Q&A: Bart Millard of MercyMe

MercyMe has been certified triple platinum for sales of more than 3 million digital downloads. MercyMe is partnering with World Vision for its 2018 tour. (Photo courtesy of Brickhouse Entertainment)
Bart Millard is the lead singer of MercyMe. (Photo courtesy of Brickhouse Entertainment)
Bart Millard is the lead singer of MercyMe. (Photo courtesy of Brickhouse Entertainment)

Bart Millard, the lead singer for Christian rock band MercyMe, stood on a movie set in Oklahoma, and emotions overwhelmed him. “I’m in tears, and I’m trying to not ruin the scene by making weird noises on the side,” Bart says. “For the movie, they tapped the right emotion because it rattled me pretty good.” The movie, I Can Only Imagine, debuts March 16, 2018, and is the story behind the hit song of the same name, which earned MercyMe two Dove awards and has been certified triple platinum for sales of more than 3 million digital downloads. MercyMe is partnering with World Vision for its 2018 tour, so we spoke with Bart about the movie, the tour, and leaning into God during tough times.

There’s a lot of pain behind I Can Only Imagine. With the movie coming out, can you tell us about it?

I wrote I Can Only Imagine after my father passed away with cancer. I was 19 when he passed away and wrote it a few years after that when thinking about my dad being in a better place. My dad was really abusive most of my childhood. When I was in high school, he was diagnosed with cancer, and his life turned completely around — he fell completely in love with Jesus to the point that when he passed, he was one of my best friends and one of the godliest people I know. People always say, “This is for Bart’s dad,” but it doesn’t address my dad at all. It’s about when I see Christ, and that’s because I’d rather be obsessed with that than an empty bedroom or him not being around. It was my way of coping.

Somewhere along the line, a lady wanted to make a movie about it, and it’s been about a six- or seven-year process. It was really therapeutic to go through that, watching people relive and re-enact these hard moments that I spent a lot of time trying to get away from, but a redemption story is a story worth telling. Now I can watch it as a fan of a pretty good movie.


What’s your hope for the movie and how it will impact people?

I hope the redemption story is loud and clear. At the pre-screenings, people have come up, especially men, who’ve had unhealthy relationships with their fathers, maybe that went unresolved because their father passed away. But the biggest thing is for people to not assume they know how the story is going to pan out — it’s not over yet. If there was one person for me to pick to never come to know Christ, it would have been my dad. But as long as there’s air in your lungs, don’t give up on the story, whether it’s you or someone else. There’s hope. That’s the biggest message. One of the last lines of the movie shows a live scene of me in the credits, and it says the gospel took my dad from being a monster to being one of the godliest men I ever knew, and that’s what set me on a warpath for the gospel. If the gospel can change that dude, the gospel can change anybody.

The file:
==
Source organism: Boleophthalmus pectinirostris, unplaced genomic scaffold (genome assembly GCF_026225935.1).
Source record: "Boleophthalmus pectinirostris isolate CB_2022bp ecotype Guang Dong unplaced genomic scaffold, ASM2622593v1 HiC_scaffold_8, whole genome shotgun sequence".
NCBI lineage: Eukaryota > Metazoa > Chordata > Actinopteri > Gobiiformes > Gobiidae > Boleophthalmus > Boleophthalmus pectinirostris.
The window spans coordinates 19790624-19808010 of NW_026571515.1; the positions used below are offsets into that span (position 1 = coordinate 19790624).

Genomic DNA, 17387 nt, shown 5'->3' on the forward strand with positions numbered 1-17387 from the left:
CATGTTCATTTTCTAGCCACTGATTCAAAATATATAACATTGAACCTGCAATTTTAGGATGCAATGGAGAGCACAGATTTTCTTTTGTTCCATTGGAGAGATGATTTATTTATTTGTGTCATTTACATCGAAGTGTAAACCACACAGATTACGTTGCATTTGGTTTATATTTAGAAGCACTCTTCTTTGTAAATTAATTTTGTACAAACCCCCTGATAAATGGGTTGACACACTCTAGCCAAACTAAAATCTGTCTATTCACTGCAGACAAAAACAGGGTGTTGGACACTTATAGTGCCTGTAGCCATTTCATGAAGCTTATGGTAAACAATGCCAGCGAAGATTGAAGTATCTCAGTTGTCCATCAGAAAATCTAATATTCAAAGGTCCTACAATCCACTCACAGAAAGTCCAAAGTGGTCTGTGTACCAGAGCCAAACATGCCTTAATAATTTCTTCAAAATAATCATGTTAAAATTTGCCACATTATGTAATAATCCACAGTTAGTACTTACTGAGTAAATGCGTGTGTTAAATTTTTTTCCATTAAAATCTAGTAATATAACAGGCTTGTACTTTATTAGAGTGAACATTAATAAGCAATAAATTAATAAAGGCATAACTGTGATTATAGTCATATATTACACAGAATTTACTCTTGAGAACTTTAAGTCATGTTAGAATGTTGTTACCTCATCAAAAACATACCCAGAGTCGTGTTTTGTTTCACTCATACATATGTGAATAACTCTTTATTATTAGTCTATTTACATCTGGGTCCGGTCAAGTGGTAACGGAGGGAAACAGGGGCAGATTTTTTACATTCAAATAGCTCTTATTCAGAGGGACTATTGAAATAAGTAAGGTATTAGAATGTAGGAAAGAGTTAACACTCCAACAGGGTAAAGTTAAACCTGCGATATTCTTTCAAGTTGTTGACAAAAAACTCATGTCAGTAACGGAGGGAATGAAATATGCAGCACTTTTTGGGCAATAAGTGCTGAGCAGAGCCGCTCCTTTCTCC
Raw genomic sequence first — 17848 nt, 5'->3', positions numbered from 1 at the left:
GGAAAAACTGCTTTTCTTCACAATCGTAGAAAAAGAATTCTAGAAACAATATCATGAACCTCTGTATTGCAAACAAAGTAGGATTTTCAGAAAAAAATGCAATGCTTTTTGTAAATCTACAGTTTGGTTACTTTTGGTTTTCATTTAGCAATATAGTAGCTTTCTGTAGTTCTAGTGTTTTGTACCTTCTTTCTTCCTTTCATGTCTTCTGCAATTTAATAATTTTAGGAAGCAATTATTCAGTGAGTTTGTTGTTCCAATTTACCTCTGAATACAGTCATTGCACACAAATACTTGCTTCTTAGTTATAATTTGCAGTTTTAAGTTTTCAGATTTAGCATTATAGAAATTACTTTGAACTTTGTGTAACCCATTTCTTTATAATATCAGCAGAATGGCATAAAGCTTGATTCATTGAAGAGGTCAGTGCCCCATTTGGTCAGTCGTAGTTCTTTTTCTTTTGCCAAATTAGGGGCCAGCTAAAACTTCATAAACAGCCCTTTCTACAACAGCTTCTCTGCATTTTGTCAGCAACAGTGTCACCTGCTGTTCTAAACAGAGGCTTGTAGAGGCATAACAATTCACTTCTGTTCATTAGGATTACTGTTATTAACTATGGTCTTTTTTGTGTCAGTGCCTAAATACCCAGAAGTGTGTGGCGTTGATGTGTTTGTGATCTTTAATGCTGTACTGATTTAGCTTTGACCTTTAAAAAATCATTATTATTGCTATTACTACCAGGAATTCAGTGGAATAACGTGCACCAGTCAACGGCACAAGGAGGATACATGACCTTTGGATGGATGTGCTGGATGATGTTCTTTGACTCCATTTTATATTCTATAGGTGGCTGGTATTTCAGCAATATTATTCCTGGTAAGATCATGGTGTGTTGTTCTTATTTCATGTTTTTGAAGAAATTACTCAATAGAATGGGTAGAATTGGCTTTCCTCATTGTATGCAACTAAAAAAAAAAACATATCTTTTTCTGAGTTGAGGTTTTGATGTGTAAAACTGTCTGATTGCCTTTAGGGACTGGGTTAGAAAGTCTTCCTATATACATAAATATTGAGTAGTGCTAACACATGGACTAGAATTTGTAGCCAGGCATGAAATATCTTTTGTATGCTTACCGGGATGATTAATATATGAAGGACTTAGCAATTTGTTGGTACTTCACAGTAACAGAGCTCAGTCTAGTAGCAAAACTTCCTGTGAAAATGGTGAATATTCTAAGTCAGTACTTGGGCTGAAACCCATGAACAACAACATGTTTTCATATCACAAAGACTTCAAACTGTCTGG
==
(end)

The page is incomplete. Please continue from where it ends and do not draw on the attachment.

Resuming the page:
Did you have any idea that the song would be what it became?

Oh yes, we had a 20-year plan, and we’re right on schedule! Of course not! It was special to me when we wrote it. If it moves you, that’s what’s most gratifying. You’re still never sure if it connects with people. The night that I wrote it, I was freaking out — it was like you decoded something you’ve been trying to figure out. You get so excited and want people to read it. That’s gratifying. I knew it was incredibly special to me, even more than Even If — of all the songs we’ve done, those are the only two that made me feel the way I did when they were written. I knew it was special to me, but I don’t even try to go, “Oh I wonder if 100 people will like this.” If they didn’t, I wouldn’t lose any sleep because I know how it made me feel.

What’s the story behind Even If?

I wrote Even If while having a bad day. My oldest son is a Type 1 diabetic who was diagnosed when he was 2. I wrote Bring the Rain when he was diagnosed years ago. He’s now 16, and you have your good days and your bad days. We were going to his six-month checkup; it’s always like going to the principal’s office — it never feels good. We went, and I don’t remember if it was a good or bad checkup. It doesn’t matter, but it was a reminder that life revolves around this
dumb illness. I was about to head out and be on stage, and it was the last thing I wanted to do. Sometimes you don’t want to stand on a stage and tell everyone it’s going to be okay and God is in control because you’re not sure yourself.